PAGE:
Governor Evers Signs New Amendments to the Wisconsin Workers’ Compensation Act

Apr 28, 2021

 

On April 27, 2021 Governor Evers signed into law SB Bill 11 (now 2021 Wisconsin Act 29) which made important changes to the Wisconsin Workers’ Compensation Act.  The new law reflects the following changes:

Liability for PTSD for law enforcement and fire fighters (public safety officer)

The new law makes changes to the conditions of liability for workers’ compensation benefits for a law enforcement officer or a fire fighter (public safety officer) who is diagnosed with post-traumatic stress disorder (PTSD).  The new law creates a new Section of the Act 102.17 (9).  The new section applies ONLY to those mental injuries which are NOT accompanied by physical injuries.  PTSD claims which arise from no physical injury provides liability under the Act as follows:

1. The mental injury must satisfy all of the following conditions:

  • The diagnosis of post-traumatic stress disorder is made by a licensed psychiatrist or psychologist.
  • The conditions of liability under s. 102.03 (1) are proven by the preponderance of the evidence.

2.  The mental injury may not be a result of any of the following actions taken in good faith by the employer:

  • A disciplinary action.
  • A work evaluation.
  • A job transfer.
  • A layoff.
  • A demotion.
  • A termination.

3.  The diagnosis does not need to be based on unusual stress of greater dimensions than the day-to-day emotional strain and tension experienced by similarly situated employees.

Before the new amendment to the Act, an injured employee who did not have an accompanying physical injury was required to demonstrate a diagnosis based on unusual stress of greater dimensions than the day-to-day emotional strain and tension experienced by all employees as required under School District No. 1 v. DILHR, 62 Wis. 2d 370, 215 N.W.2d 373 (1974). The new law legislatively overturns this long-standing standard and provides that such an injured public safety employee is not required to demonstrate a diagnosis based on that standard, and instead must demonstrate a diagnosis based on this new more liberal standard.  The new law specifically limits PTSD claims to those claims which are not based on a good-faith employment action by the person’s employer.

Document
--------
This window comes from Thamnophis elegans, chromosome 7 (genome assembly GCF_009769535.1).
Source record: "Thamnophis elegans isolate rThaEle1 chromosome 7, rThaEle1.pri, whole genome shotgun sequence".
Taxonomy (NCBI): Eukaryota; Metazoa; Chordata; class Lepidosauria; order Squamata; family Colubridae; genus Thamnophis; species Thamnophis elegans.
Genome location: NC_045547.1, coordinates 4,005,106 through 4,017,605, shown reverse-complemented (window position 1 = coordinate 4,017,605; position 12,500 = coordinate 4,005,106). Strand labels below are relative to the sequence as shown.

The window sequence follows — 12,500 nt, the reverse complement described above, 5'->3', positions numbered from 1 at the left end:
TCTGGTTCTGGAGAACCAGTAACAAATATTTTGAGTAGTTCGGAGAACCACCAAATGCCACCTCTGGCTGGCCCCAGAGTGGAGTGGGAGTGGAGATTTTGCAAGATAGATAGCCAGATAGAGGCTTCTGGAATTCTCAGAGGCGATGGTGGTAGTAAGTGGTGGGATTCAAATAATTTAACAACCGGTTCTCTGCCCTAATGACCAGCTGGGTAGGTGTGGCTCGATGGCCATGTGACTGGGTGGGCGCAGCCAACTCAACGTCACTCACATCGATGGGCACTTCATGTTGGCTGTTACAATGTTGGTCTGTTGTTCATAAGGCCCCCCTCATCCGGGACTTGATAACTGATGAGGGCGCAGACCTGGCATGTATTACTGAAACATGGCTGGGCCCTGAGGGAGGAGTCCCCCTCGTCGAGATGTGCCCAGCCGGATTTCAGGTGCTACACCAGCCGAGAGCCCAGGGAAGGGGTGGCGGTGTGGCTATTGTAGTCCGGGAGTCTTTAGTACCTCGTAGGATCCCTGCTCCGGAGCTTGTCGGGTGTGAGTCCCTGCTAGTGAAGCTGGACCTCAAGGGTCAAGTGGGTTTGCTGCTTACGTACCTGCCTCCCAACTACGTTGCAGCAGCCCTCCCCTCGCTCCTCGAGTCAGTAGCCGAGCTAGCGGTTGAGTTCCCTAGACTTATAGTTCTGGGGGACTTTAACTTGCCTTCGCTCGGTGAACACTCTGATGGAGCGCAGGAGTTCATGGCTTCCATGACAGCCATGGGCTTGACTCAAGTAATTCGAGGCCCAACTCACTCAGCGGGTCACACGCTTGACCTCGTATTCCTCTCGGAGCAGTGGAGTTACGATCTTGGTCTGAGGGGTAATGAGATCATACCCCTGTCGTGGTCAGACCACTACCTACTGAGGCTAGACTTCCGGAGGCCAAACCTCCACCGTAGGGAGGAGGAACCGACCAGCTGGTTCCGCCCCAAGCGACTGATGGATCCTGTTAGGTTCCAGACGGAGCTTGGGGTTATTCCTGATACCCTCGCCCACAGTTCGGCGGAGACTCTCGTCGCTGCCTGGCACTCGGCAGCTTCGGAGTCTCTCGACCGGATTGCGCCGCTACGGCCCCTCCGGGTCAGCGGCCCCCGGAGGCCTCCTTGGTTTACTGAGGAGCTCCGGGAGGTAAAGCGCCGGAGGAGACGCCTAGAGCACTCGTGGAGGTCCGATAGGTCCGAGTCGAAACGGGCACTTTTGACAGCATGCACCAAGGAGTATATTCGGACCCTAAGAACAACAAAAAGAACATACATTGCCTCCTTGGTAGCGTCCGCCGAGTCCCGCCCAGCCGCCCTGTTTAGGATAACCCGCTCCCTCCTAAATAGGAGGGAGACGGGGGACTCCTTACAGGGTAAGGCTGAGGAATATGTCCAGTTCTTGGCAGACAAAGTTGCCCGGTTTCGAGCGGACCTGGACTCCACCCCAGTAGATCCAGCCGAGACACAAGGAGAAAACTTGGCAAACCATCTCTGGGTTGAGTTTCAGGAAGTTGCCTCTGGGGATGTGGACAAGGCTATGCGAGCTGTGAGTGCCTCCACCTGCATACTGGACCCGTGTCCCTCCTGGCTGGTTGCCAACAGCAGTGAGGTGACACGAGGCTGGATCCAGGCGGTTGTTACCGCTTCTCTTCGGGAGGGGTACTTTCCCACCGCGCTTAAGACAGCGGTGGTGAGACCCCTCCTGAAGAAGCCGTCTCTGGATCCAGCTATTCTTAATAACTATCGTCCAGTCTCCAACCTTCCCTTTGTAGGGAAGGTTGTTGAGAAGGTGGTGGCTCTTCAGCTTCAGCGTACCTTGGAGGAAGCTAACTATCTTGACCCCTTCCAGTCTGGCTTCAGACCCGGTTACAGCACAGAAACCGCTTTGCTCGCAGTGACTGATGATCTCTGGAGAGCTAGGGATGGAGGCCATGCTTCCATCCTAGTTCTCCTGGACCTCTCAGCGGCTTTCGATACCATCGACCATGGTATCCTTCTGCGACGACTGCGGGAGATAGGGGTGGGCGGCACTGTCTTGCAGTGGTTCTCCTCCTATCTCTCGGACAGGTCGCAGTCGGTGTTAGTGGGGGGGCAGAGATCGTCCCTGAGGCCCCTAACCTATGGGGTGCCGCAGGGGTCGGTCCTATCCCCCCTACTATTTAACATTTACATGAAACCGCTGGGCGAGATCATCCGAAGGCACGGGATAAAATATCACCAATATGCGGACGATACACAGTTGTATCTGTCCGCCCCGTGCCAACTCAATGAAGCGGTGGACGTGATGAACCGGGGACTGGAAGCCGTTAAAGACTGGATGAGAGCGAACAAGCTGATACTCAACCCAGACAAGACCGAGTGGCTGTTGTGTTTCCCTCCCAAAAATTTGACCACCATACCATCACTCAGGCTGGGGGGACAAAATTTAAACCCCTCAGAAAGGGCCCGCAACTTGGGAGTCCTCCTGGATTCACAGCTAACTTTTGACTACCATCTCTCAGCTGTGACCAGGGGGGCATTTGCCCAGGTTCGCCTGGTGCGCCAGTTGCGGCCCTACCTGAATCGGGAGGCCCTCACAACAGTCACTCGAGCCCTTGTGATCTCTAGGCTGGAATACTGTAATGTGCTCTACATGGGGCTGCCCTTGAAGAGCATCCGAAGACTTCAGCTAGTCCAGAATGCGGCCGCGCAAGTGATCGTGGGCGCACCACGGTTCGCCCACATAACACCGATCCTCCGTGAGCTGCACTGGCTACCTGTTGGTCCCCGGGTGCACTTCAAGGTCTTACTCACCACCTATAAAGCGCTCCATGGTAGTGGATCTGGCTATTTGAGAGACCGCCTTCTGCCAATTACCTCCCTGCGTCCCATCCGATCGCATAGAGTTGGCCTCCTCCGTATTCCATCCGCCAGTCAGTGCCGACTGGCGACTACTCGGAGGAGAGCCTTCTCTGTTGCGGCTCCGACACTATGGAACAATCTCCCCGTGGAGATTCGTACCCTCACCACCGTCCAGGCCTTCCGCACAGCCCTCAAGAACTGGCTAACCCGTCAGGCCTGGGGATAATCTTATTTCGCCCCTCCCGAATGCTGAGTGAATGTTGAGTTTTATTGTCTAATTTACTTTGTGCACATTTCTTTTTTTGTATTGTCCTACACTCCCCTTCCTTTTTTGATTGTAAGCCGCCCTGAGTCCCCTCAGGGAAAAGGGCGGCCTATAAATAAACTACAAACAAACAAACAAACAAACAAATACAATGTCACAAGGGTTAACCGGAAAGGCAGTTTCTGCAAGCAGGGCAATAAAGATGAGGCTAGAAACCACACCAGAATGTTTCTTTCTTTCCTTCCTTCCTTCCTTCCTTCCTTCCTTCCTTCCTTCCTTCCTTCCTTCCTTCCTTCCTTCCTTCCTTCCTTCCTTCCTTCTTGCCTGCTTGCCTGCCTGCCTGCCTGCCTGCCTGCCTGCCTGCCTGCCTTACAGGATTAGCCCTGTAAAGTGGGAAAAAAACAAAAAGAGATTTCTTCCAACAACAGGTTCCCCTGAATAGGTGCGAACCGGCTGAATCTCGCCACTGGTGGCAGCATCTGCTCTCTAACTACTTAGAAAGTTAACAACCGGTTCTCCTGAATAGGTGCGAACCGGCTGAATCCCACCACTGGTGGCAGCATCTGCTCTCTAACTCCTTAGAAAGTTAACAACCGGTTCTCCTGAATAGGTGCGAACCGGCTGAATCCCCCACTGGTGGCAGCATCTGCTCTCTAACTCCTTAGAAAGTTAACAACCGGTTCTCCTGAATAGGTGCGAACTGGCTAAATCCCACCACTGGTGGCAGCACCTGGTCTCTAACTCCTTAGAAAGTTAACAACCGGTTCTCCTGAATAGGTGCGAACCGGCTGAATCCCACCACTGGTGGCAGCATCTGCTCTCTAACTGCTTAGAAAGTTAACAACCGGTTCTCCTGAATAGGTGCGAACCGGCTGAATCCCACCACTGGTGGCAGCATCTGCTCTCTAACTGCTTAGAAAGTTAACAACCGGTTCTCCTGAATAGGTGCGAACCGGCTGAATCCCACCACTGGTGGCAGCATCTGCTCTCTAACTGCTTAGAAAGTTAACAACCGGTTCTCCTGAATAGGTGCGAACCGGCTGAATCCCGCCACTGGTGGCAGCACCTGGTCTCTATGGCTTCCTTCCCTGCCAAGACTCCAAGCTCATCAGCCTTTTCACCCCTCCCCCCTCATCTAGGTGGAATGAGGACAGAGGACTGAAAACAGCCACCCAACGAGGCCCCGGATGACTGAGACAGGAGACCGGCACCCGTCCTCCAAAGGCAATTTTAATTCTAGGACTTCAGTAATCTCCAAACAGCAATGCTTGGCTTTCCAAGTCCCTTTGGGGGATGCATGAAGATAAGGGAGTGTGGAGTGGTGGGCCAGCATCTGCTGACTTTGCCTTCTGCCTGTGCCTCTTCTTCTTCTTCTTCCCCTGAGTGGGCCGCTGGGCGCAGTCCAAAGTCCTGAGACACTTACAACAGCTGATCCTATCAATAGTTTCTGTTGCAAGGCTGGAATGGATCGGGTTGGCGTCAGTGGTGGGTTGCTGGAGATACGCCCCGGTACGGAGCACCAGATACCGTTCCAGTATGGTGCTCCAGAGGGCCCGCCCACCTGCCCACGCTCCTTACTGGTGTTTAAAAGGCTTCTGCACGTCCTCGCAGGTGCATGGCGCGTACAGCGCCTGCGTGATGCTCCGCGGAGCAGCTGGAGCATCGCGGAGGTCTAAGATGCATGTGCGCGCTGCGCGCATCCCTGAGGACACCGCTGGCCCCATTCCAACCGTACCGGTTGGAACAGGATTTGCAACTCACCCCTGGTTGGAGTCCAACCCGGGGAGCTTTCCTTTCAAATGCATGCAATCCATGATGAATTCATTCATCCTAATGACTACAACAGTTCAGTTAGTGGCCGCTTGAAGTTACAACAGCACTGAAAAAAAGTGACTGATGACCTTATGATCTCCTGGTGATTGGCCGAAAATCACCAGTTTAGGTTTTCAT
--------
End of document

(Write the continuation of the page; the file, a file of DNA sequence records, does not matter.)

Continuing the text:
The new law also provides further important limitations on the PTSD benefits  as follows:

  • Limits the liability for treatment of such injuries and claims to no more than 32 weeks after the injury is first reported.
  • It provides that no individual may receive compensation for a claim of mental injury under this subsection more than 3 times in his or her lifetime. This limitation applies irrespective of whether the individual becomes employed by a different employer or in a different position with the same employer.
  • It should be noted that the definition of a fire fighter is as follows: “any person employed on a full-time basis by the state or any political subdivision as a member or officer of a fire department, including the 1st class cities and state fire marshal and deputies.” This appears to exclude both part-time fire fighters as well as volunteer fire fighters.

 

Furnishing of billing statements by medical providers

This bill requires a health care provider to furnish to the representative or agent of a workers’ compensation insurer a complete billing statement for treatment of an injury for which an employee claims compensation upon request.  The amendment to section 102.13 (2) (a) now provides : “If the request is by a representative of a workers’ compensation insurer for a billing statement, the physician, chiropractor, psychologist, dentist, podiatrist, physician assistant, advanced practice nurse prescriber, hospital, or health care provider shall, within 30 days after receiving the request, provide that person with a complete copy of an itemized billing statement or a billing statement in a standard billing format recognized by the federal government.”